Finally, the motor in the Model 3 is indeed smaller than the Model S motor. In a recent Jack Rickard EVTV video examining the Model 3, Jack asserted that the Model 3 motor is actually smaller than even the smaller front motor on the Model S. Yet performance has not been overly compromised. Some owners have reported 0–60 times as quick as 4.8 seconds in their Model 3. That of course is due in part to the 1,000 lb of less weight than the S, but still let’s tentatively call this puzzle piece #5.
Further support of piece #5 comes from Rickard’s continuing comments while still under the car (Rickard, by the way, has gone as far down the Tesla drivetrain rabbit hole as anyone I’ve ever heard of). Extrapolating from EPA documents, Jack is calling the Model 3’s “battery-to-wheels loss” as 6 percentage points more efficient than the Model S (89% of electrical energy is converted to forward motion, compared to 83% for the S).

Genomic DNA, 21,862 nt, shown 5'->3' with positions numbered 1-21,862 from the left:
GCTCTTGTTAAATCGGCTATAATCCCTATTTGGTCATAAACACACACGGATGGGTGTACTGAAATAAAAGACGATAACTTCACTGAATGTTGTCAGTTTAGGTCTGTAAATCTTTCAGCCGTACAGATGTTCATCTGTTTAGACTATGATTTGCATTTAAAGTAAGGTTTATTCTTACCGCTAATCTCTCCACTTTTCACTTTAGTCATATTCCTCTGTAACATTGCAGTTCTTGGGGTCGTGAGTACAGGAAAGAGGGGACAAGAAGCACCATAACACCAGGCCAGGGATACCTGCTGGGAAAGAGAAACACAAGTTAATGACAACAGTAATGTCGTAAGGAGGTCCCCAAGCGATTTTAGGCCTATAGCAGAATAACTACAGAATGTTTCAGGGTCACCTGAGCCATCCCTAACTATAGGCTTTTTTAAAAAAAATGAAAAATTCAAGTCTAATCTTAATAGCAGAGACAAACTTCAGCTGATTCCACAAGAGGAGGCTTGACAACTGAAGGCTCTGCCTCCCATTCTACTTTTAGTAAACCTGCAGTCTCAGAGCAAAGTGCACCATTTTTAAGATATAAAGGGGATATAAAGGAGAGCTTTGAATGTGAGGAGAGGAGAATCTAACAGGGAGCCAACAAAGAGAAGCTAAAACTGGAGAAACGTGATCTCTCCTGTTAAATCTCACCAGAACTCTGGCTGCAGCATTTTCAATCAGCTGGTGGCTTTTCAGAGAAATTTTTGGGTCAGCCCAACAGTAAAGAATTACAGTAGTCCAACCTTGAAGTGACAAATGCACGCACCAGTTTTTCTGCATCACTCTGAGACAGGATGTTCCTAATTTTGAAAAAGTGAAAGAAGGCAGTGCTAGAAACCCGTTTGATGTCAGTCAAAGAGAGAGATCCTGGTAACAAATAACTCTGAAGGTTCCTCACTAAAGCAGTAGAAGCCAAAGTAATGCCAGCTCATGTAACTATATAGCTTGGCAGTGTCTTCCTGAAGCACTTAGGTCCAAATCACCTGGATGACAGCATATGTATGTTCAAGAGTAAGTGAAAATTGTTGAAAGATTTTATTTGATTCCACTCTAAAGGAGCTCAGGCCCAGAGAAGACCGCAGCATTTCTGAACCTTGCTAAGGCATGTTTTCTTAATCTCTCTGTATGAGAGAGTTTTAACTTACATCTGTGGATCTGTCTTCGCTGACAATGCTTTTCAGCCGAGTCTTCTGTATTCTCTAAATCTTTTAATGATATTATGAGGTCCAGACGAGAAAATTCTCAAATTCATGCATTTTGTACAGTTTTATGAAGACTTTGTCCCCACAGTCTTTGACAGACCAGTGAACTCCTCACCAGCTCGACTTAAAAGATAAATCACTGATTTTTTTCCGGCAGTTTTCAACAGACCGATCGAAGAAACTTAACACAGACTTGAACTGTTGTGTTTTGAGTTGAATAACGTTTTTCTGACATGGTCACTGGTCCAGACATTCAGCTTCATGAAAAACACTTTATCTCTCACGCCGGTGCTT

With the breakthrough in reluctance machine design these past few years, we may be witnessing a sea change with regards to the powertrain for the electric vehicle market. Given reports about the performance of the Model 3, the reported jump in miles per kWh that owners are reporting over prior Tesla models, along with our 5 easy puzzle pieces, it’s a reasonable bet that Tesla has perfected the reluctance machine and in doing so has pulled an engineering rabbit out of its hat.
Regardless of the exact motor design, Tesla has clearly hit it out of the park with the Model 3’s powertrain. They gave their motor designer team, if not a blank check, a blank whiteboard, and the team came up with a design suitable not only for an affordable electric car, but for the upcoming Tesla Semi as well.